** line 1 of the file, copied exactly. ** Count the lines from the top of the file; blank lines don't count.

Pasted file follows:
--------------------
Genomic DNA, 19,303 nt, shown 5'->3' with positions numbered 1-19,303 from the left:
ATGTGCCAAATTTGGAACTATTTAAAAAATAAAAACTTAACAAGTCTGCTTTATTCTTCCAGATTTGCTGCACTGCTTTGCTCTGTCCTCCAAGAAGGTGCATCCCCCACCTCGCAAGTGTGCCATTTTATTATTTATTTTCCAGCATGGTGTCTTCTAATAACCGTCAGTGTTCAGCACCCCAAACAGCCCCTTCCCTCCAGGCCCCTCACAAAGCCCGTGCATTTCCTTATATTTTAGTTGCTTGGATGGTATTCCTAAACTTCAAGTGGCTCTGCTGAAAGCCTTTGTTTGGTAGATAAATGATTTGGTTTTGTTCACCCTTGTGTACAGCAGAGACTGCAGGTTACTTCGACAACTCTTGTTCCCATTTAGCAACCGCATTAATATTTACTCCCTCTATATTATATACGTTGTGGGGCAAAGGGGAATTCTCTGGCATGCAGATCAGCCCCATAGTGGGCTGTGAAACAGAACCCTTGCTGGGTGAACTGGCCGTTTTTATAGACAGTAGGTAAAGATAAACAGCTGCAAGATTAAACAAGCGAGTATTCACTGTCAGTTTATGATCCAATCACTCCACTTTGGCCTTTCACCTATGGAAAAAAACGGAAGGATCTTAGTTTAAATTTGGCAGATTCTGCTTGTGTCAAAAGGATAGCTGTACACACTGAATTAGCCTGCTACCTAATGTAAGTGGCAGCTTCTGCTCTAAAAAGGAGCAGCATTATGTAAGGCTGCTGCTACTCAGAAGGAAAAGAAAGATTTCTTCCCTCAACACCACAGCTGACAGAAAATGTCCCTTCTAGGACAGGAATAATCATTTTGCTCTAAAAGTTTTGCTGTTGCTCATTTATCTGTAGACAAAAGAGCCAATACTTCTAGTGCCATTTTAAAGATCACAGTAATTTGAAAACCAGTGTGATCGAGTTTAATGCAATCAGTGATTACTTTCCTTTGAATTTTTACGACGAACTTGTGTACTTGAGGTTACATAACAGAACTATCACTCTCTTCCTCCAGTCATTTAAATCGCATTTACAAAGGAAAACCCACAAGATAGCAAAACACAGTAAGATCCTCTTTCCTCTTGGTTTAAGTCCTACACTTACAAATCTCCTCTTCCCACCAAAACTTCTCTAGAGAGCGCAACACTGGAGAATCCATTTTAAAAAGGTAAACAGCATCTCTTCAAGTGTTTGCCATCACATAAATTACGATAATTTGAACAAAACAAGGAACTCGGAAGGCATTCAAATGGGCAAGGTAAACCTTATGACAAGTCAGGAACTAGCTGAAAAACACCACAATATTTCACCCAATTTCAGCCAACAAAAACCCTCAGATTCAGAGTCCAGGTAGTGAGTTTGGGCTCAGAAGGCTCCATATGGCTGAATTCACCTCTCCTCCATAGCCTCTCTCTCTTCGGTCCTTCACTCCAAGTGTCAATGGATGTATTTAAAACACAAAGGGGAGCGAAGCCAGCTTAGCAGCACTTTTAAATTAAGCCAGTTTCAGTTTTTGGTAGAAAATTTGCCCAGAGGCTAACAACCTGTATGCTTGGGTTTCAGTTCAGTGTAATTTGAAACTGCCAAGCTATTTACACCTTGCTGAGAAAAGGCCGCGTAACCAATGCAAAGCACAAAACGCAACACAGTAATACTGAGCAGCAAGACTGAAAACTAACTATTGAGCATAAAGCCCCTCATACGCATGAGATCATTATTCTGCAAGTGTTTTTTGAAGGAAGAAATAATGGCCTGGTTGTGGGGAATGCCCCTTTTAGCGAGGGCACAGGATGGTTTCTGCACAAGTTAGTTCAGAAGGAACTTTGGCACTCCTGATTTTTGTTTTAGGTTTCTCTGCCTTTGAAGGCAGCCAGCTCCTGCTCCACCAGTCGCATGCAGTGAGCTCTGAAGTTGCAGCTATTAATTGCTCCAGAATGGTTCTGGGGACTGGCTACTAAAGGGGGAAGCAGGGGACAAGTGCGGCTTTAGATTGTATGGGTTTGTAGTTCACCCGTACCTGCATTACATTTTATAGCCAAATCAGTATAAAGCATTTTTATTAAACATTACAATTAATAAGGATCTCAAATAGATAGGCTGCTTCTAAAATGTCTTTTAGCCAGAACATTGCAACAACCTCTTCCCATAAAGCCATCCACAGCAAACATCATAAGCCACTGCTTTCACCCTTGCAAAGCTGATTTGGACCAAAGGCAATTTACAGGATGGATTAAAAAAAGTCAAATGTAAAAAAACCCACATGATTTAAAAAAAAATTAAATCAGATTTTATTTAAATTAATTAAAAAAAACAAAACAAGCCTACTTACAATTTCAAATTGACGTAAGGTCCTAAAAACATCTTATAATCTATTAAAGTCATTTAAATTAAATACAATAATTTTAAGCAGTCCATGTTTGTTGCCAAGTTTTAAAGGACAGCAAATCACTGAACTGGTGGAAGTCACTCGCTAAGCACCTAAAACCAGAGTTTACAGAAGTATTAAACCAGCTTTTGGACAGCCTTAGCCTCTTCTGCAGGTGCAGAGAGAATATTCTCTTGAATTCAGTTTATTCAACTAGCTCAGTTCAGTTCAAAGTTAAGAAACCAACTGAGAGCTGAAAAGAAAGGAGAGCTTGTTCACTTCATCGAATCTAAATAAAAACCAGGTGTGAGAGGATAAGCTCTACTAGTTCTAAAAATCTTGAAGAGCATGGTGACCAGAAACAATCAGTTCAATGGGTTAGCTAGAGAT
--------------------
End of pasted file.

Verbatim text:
Genomic DNA, 19,303 nt, shown 5'->3' with positions numbered 1-19,303 from the left: